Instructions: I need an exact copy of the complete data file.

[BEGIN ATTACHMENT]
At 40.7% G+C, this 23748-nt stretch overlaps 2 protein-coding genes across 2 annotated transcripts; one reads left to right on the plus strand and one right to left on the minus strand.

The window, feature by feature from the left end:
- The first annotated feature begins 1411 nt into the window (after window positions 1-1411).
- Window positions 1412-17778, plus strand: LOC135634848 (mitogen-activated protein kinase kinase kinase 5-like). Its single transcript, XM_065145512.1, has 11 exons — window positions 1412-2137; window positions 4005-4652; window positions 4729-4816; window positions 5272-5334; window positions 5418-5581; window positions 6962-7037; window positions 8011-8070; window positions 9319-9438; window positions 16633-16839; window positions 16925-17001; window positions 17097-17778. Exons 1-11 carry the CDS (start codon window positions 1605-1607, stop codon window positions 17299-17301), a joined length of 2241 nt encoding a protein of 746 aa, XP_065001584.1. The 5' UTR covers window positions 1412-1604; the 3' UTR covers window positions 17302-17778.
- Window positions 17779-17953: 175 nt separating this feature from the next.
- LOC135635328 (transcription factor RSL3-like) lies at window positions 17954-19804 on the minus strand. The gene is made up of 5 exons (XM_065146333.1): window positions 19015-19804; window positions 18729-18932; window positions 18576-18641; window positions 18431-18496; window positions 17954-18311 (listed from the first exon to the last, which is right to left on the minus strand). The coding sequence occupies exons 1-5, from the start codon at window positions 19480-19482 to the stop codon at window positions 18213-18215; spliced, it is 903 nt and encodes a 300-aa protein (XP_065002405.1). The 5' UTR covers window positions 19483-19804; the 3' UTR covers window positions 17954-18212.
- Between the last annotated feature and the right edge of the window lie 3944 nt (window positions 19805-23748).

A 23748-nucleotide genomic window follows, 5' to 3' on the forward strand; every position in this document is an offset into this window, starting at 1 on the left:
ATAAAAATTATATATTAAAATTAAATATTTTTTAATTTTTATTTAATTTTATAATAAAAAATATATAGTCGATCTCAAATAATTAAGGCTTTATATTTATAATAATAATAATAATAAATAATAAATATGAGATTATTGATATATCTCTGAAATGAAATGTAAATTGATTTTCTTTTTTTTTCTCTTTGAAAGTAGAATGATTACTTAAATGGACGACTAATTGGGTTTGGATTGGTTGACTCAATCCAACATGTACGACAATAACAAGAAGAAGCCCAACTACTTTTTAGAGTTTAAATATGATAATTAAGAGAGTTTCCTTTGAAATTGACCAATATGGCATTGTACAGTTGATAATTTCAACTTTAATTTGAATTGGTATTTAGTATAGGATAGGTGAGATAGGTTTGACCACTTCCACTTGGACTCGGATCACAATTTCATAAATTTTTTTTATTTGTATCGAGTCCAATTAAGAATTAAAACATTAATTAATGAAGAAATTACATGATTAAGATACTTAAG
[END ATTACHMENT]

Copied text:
At 40.7% G+C, this 23748-nt stretch overlaps 2 protein-coding genes across 2 annotated transcripts; one reads left to right on the plus strand and one right to left on the minus strand.

The window, feature by feature from the left end:
- The first annotated feature begins 1411 nt into the window (after window positions 1-1411).
- Window positions 1412-17778, plus strand: LOC135634848 (mitogen-activated protein kinase kinase kinase 5-like). Its single transcript, XM_065145512.1, has 11 exons — window positions 1412-2137; window positions 4005-4652; window positions 4729-4816; window positions 5272-5334; window positions 5418-5581; window positions 6962-7037; window positions 8011-8070; window positions 9319-9438; window positions 16633-16839; window positions 16925-17001; window positions 17097-17778. Exons 1-11 carry the CDS (start codon window positions 1605-1607, stop codon window positions 17299-17301), a joined length of 2241 nt encoding a protein of 746 aa, XP_065001584.1. The 5' UTR covers window positions 1412-1604; the 3' UTR covers window positions 17302-17778.
- Window positions 17779-17953: 175 nt separating this feature from the next.
- LOC135635328 (transcription factor RSL3-like) lies at window positions 17954-19804 on the minus strand. The gene is made up of 5 exons (XM_065146333.1): window positions 19015-19804; window positions 18729-18932; window positions 18576-18641; window positions 18431-18496; window positions 17954-18311 (listed from the first exon to the last, which is right to left on the minus strand). The coding sequence occupies exons 1-5, from the start codon at window positions 19480-19482 to the stop codon at window positions 18213-18215; spliced, it is 903 nt and encodes a 300-aa protein (XP_065002405.1). The 5' UTR covers window positions 19483-19804; the 3' UTR covers window positions 17954-18212.
- Between the last annotated feature and the right edge of the window lie 3944 nt (window positions 19805-23748).

A 23748-nucleotide genomic window follows, 5' to 3' on the forward strand; every position in this document is an offset into this window, starting at 1 on the left:
ATAAAAATTATATATTAAAATTAAATATTTTTTAATTTTTATTTAATTTTATAATAAAAAATATATAGTCGATCTCAAATAATTAAGGCTTTATATTTATAATAATAATAATAATAAATAATAAATATGAGATTATTGATATATCTCTGAAATGAAATGTAAATTGATTTTCTTTTTTTTTCTCTTTGAAAGTAGAATGATTACTTAAATGGACGACTAATTGGGTTTGGATTGGTTGACTCAATCCAACATGTACGACAATAACAAGAAGAAGCCCAACTACTTTTTAGAGTTTAAATATGATAATTAAGAGAGTTTCCTTTGAAATTGACCAATATGGCATTGTACAGTTGATAATTTCAACTTTAATTTGAATTGGTATTTAGTATAGGATAGGTGAGATAGGTTTGACCACTTCCACTTGGACTCGGATCACAATTTCATAAATTTTTTTTATTTGTATCGAGTCCAATTAAGAATTAAAACATTAATTAATGAAGAAATTACATGATTAAGATACTTAAG